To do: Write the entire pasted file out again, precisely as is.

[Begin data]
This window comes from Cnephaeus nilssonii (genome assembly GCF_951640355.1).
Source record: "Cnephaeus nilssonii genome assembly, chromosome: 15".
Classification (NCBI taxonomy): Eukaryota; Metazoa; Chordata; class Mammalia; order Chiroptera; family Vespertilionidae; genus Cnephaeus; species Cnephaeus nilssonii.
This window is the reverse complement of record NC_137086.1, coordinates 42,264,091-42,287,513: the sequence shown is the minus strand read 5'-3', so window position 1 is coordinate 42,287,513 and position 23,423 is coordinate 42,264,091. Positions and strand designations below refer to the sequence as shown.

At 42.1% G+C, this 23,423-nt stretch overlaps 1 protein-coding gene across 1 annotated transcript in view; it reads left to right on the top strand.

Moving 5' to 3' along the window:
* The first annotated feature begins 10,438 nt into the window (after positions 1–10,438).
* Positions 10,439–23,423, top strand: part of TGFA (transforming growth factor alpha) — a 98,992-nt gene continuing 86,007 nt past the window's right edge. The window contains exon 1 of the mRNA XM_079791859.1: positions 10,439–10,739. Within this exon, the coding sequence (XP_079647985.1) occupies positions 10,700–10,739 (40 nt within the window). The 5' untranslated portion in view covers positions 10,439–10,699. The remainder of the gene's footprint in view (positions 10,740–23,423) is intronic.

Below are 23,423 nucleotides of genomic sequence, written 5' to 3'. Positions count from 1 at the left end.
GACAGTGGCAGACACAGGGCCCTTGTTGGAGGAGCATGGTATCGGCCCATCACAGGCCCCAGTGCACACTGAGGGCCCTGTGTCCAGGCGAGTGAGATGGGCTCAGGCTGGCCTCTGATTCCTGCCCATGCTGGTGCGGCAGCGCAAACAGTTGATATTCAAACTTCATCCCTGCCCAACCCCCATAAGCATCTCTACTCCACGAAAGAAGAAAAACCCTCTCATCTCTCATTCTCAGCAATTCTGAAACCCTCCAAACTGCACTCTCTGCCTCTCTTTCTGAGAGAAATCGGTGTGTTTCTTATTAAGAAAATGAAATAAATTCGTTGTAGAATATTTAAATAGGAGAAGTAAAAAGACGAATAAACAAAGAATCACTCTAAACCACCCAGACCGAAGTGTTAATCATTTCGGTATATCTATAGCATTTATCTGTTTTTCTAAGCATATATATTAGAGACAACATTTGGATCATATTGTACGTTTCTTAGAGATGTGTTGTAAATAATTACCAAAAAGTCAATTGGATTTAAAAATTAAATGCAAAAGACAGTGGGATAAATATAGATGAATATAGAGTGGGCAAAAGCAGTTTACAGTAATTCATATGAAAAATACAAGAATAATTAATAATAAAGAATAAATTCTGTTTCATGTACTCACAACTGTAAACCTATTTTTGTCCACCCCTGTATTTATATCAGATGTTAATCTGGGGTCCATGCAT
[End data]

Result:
This window comes from Cnephaeus nilssonii (genome assembly GCF_951640355.1).
Source record: "Cnephaeus nilssonii genome assembly, chromosome: 15".
Classification (NCBI taxonomy): Eukaryota; Metazoa; Chordata; class Mammalia; order Chiroptera; family Vespertilionidae; genus Cnephaeus; species Cnephaeus nilssonii.
This window is the reverse complement of record NC_137086.1, coordinates 42,264,091-42,287,513: the sequence shown is the minus strand read 5'-3', so window position 1 is coordinate 42,287,513 and position 23,423 is coordinate 42,264,091. Positions and strand designations below refer to the sequence as shown.

At 42.1% G+C, this 23,423-nt stretch overlaps 1 protein-coding gene across 1 annotated transcript in view; it reads left to right on the top strand.

Moving 5' to 3' along the window:
* The first annotated feature begins 10,438 nt into the window (after positions 1–10,438).
* Positions 10,439–23,423, top strand: part of TGFA (transforming growth factor alpha) — a 98,992-nt gene continuing 86,007 nt past the window's right edge. The window contains exon 1 of the mRNA XM_079791859.1: positions 10,439–10,739. Within this exon, the coding sequence (XP_079647985.1) occupies positions 10,700–10,739 (40 nt within the window). The 5' untranslated portion in view covers positions 10,439–10,699. The remainder of the gene's footprint in view (positions 10,740–23,423) is intronic.

Below are 23,423 nucleotides of genomic sequence, written 5' to 3'. Positions count from 1 at the left end.
GACAGTGGCAGACACAGGGCCCTTGTTGGAGGAGCATGGTATCGGCCCATCACAGGCCCCAGTGCACACTGAGGGCCCTGTGTCCAGGCGAGTGAGATGGGCTCAGGCTGGCCTCTGATTCCTGCCCATGCTGGTGCGGCAGCGCAAACAGTTGATATTCAAACTTCATCCCTGCCCAACCCCCATAAGCATCTCTACTCCACGAAAGAAGAAAAACCCTCTCATCTCTCATTCTCAGCAATTCTGAAACCCTCCAAACTGCACTCTCTGCCTCTCTTTCTGAGAGAAATCGGTGTGTTTCTTATTAAGAAAATGAAATAAATTCGTTGTAGAATATTTAAATAGGAGAAGTAAAAAGACGAATAAACAAAGAATCACTCTAAACCACCCAGACCGAAGTGTTAATCATTTCGGTATATCTATAGCATTTATCTGTTTTTCTAAGCATATATATTAGAGACAACATTTGGATCATATTGTACGTTTCTTAGAGATGTGTTGTAAATAATTACCAAAAAGTCAATTGGATTTAAAAATTAAATGCAAAAGACAGTGGGATAAATATAGATGAATATAGAGTGGGCAAAAGCAGTTTACAGTAATTCATATGAAAAATACAAGAATAATTAATAATAAAGAATAAATTCTGTTTCATGTACTCACAACTGTAAACCTATTTTTGTCCACCCCTGTATTTATATCAGATGTTAATCTGGGGTCCATGCAT